anyway rant over needless to say the relevance of those races to me is now null and void and as all weather form is entirely different to grass I am ignoring them

Lynn said...

I am so glad this is being talked about ...drug abuse, I went to the British racing school and went on to work for a number of trainers for a number of years including the wonderful late Mick Jarvis. I worked there when Roger Varian started and he was then a thoughtful and very decent young man. Drug use was a factor in very yard I. I never saw drugs actually in any yard but there was staff who used speed and cocaine in there own time. On a night out at Christmas time a large number of the girls were spending long periods of time in the toilets and they were nt fixing their make up. There is a drug problem in racing and it does not reflect badly on Roger Varian, nor his yard, drug use was a problem in racing 20 years ago when I started and probably before that. I had a racehorse in training in Ireland recently. When he was at pre training I had a chat with the pre trainer and complemented the really excellent staff he had in particular one lad. He said ' I worry about that lad sometimes'. I knew from talking to the lad that his pupils were dilated and suspected he was using drugs. I listened to all the concerns his boss had about this really talented young man. I told him what to look out for and how to assist him and that there are groups who can help etc. I left feeling sorry for the trainer who has on the one hand a responsibility to the other very young men who were working for him and this poor lad, who was struggling. This is not about any one trainer or one yard it about the racing industry the pressure to keep your weight down and the other pressures of racing, some of these lads are burning with ambitions that have not being fulfilled and they turn to drugs for many reasons. If you want staff who aren't using drugs it's very simple bring in random drug testing as part of their terms of employment. Racing is not the only industry to have this problem the mining industry and others have problems with alcoholism and drug use, the companies that were serious about it brought in regular random drug testing and breath testing.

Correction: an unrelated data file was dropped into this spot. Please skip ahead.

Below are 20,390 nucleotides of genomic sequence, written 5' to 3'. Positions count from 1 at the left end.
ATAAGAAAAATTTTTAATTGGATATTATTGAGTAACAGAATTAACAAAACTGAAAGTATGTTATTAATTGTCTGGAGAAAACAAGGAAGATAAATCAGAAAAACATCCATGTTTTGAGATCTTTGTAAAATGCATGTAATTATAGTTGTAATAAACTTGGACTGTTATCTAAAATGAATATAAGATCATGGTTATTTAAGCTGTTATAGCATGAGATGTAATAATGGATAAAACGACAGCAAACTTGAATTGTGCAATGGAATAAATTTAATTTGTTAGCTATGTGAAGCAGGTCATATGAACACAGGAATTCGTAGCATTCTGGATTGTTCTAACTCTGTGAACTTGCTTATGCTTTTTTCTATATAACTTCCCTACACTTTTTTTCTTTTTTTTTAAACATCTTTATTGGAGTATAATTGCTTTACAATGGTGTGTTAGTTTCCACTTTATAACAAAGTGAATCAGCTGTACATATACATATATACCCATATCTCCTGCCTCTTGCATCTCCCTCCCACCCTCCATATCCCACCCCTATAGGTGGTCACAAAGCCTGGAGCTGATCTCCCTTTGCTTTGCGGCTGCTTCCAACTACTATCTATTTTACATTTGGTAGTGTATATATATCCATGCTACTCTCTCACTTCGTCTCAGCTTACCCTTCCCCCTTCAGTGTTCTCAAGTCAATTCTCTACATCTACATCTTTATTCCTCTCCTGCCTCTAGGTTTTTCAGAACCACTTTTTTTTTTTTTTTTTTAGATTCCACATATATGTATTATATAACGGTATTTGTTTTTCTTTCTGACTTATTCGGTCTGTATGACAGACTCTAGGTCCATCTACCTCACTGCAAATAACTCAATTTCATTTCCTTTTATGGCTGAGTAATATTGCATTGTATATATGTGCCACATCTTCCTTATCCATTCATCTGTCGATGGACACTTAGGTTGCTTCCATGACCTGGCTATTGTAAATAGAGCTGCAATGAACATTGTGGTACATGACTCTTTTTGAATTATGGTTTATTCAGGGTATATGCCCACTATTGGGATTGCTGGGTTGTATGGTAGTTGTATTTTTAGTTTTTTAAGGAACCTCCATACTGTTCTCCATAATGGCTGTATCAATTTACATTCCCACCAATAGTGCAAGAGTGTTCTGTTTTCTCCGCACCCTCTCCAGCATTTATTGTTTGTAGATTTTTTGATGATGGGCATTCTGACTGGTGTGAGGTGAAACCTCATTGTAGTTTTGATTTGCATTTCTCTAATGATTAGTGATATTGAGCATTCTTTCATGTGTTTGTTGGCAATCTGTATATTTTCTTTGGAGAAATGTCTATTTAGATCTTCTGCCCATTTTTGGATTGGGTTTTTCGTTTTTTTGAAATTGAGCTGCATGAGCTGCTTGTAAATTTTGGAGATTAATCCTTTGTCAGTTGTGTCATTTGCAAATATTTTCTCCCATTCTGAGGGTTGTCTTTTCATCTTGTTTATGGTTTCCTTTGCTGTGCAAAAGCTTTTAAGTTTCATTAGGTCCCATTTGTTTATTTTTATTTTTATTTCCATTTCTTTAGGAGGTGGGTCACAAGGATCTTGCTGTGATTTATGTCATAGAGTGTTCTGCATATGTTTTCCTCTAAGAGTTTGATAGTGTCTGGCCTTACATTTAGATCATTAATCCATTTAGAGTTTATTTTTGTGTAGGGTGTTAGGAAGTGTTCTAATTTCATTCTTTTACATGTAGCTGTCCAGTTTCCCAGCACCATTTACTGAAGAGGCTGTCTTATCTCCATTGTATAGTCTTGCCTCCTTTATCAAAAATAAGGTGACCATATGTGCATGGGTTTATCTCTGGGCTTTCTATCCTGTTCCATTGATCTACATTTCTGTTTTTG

neil kearns said...

Lynn raises a very valid point about the drug testing of employees - having looked into this when I was running a company it is not as straightforward as saying include in the terms of employment - apart from anything else the "established staff" will probably object very vociferously and even if they don't the actual testing has to be random and not focused on individuals or specific groups (eg young men) and then who should bear the cost ? I am fairly sure most employers would view it as society rather than their problem - whilst fully understandable the downside to this is that if others or property (horses) cause damage to third parties then the employer will be held responsible
I don't claim to know the answer but as an established (older)employee I would very definitely see red (DARK CRIMSON) had somebody suggested I should be drug tested because some younger persons were perceived to be using - and ultimately if the problem is rife then staff will always gravitate to the employer with the perceived more lenient outlook

John Berry said...

Re the moving of the races, Neil, I would imagine that putting the Pattern races on at those tracks would have been considered, but the tracks themselves would have to agree to do so. The problem is that putting on a valuable race is very expensive and, disappointingly, the sponsors who would have sponsored these races had they been at Newbury have not transferred their support to the new venue. It will have cost Chelmsford a lot of money to stage these races (they are lucky enough to have Betfred as a major share-holder, so that organisation has stepped in to sponsor the races). My guess is that they were the only track prepared to make this investment.

Re drugs, Lynn, I'm certainly not against drugs problems being highlighted, but I considered it grossly unfair to 'lift the lid', as the Racing Post put it, on the problem by portraying it as particularly a racing problem and a particularly Newmarket problem without even acknowledging the existence of the good work which a lot of people here are putting in to address the problem. Drugs are a worldwide problem, never mind a nationwide one, and they are right across the social spectrum. I don't know what the solution is, but I do know that the racing community in Newmarket probably takes its responsibility towards trying to steer its staff in the right direction more seriously than arguably any other sector of any other industry. If one is going to write an expose on the subject, one is morally obliged to investigate what work, if any, is being done to combat the problem - to gloss over that by saying little other than trainers don't take enough responsiblity is not good enough. Of course he's been unlucky (a) that he won the competition and (b) that the Racing Post has decided to sensationalise his points without, again, trying to put any level of balance into its piece. It wouldn't have been nearly so bad had the Racing Post put it across in another way.

Scott Doherty said...